TL;DR: In this paper, a model and theoretical understanding of the Raman spectra in disordered and amorphous carbon is given, and the nature of the G and D vibration modes in graphite is analyzed in terms of the resonant excitation of \ensuremath{\pi} states and the long-range polarizability of the long range bonding.
Abstract: The model and theoretical understanding of the Raman spectra in disordered and amorphous carbon are given. The nature of the G and D vibration modes in graphite is analyzed in terms of the resonant excitation of \ensuremath{\pi} states and the long-range polarizability of \ensuremath{\pi} bonding. Visible Raman data on disordered, amorphous, and diamondlike carbon are classified in a three-stage model to show the factors that control the position, intensity, and widths of the G and D peaks. It is shown that the visible Raman spectra depend formally on the configuration of the ${\mathrm{sp}}^{2}$ sites in ${\mathrm{sp}}^{2}$-bonded clusters. In cases where the ${\mathrm{sp}}^{2}$ clustering is controlled by the ${\mathrm{sp}}^{3}$ fraction, such as in as-deposited tetrahedral amorphous carbon (ta-C) or hydrogenated amorphous carbon (a-C:H) films, the visible Raman parameters can be used to derive the ${\mathrm{sp}}^{3}$ fraction.

12,593 citations


"Mechanical tearing of graphene on a..." refers background or methods in this paper

  • ...The evolution of the Raman spectra of defected graphene has previously been considered in a three-stage model [26] involving changes from graphitic to nanocrystal-...

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  • ...Instead it represents the formation of defects on the graphene lattice or the formation of amorphous carbon alongside graphene [26]....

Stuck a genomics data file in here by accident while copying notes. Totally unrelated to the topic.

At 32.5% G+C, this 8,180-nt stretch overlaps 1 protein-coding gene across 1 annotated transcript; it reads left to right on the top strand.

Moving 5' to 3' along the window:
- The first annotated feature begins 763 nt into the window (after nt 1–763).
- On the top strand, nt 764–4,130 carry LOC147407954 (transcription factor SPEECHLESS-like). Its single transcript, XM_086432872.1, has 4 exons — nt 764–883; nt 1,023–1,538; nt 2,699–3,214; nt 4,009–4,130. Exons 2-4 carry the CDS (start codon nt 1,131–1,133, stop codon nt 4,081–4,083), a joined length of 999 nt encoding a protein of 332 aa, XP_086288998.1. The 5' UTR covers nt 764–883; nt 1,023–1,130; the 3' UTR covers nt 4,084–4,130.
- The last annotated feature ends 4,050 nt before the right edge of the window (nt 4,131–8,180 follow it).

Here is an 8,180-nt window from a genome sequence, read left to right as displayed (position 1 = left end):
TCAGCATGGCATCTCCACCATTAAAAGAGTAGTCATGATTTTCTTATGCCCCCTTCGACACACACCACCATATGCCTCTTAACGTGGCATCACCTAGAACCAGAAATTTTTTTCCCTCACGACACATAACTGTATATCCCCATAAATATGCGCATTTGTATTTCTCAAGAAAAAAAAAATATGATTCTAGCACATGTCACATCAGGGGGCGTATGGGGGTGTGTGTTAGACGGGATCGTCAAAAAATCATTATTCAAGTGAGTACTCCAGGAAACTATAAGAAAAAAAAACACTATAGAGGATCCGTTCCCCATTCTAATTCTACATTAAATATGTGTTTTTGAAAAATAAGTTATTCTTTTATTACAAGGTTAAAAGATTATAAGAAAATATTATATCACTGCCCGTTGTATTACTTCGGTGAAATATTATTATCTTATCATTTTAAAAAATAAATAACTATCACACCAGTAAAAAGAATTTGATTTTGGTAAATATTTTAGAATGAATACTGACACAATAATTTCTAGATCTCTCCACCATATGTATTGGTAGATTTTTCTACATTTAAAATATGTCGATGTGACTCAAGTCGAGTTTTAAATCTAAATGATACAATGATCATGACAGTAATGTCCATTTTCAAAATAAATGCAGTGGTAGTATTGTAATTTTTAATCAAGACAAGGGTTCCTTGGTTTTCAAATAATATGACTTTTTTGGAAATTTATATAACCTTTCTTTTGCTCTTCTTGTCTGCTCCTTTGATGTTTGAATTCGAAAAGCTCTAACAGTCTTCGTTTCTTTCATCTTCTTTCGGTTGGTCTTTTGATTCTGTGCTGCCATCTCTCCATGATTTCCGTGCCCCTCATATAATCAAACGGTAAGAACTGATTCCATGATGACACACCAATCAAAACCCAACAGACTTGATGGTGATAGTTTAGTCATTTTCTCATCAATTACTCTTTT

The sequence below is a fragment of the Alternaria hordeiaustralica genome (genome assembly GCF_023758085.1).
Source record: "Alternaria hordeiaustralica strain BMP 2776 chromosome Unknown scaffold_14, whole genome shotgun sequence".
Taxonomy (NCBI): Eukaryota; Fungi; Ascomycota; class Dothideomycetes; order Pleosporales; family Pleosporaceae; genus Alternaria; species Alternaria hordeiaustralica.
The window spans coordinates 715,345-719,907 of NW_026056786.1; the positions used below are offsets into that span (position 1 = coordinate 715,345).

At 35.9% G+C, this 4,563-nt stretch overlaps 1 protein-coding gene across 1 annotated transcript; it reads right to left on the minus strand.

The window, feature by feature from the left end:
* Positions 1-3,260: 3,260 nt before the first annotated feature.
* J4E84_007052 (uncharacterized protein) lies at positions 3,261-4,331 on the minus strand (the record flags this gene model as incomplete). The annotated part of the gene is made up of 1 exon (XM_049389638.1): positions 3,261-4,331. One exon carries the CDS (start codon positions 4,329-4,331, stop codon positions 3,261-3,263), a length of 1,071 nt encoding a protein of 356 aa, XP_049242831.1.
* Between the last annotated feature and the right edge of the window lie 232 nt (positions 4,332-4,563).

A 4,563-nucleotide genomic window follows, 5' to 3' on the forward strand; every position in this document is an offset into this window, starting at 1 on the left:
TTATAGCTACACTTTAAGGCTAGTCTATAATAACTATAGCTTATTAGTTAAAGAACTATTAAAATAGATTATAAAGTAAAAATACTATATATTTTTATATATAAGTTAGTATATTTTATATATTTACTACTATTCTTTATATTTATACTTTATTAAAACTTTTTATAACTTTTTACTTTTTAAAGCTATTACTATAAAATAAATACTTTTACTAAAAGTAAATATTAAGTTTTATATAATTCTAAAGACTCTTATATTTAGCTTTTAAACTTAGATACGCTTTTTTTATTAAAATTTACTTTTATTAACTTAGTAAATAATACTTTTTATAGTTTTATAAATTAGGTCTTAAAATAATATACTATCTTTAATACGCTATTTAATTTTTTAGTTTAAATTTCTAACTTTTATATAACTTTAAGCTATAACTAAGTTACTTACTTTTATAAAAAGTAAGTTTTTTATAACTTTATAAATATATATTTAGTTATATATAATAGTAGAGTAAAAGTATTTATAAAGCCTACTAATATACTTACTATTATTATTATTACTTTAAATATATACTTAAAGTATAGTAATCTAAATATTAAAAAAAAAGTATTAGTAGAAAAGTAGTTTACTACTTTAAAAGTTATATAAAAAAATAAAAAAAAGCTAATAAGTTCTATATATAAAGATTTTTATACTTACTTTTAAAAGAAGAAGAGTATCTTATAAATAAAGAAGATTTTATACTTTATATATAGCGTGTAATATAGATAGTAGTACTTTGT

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Journal ArticleDOI
TL;DR: The state of the art, future directions and open questions in Raman spectroscopy of graphene are reviewed, and essential physical processes whose importance has only recently been recognized are described.
Abstract: Raman spectroscopy is an integral part of graphene research. It is used to determine the number and orientation of layers, the quality and types of edge, and the effects of perturbations, such as electric and magnetic fields, strain, doping, disorder and functional groups. This, in turn, provides insight into all sp(2)-bonded carbon allotropes, because graphene is their fundamental building block. Here we review the state of the art, future directions and open questions in Raman spectroscopy of graphene. We describe essential physical processes whose importance has only recently been recognized, such as the various types of resonance at play, and the role of quantum interference. We update all basic concepts and notations, and propose a terminology that is able to describe any result in literature. We finally highlight the potential of Raman spectroscopy for layered materials other than graphene.

5,673 citations

Journal ArticleDOI
TL;DR: In this article, the authors discuss the first-order and double resonance Raman scattering mechanisms in graphene, which give rise to the most prominent Raman features and give special emphasis to the possibility of using Raman spectroscopy to distinguish a monolayer from few-layer graphene stacked in the Bernal configuration.

4,945 citations


"Mechanical tearing of graphene on a..." refers background in this paper

  • ...and sub-domain grain boundaries of CVD graphene formed during the growth process [31]....

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Journal ArticleDOI
TL;DR: It is found that the ratio between the D and G peak intensities, for a given defect density, strongly depends on the laser excitation energy, and a simple equation for the determination of the point defect density in graphene via Raman spectroscopy is presented.
Abstract: We present a Raman study of Ar(+)-bombarded graphene samples with increasing ion doses. This allows us to have a controlled, increasing, amount of defects. We find that the ratio between the D and G peak intensities for a given defect density strongly depends on the laser excitation energy. We quantify this effect and present a simple equation for the determination of the point defect density in graphene via Raman spectroscopy for any visible excitation energy. We note that, for all excitations, the D to G intensity ratio reaches a maximum for an inter-defect distance ~3nm. Thus, a given ratio could correspond to two different defect densities, above or below the maximum. The analysis of the G peak width and its dispersion with excitation energy solves this ambiguity.

2,558 citations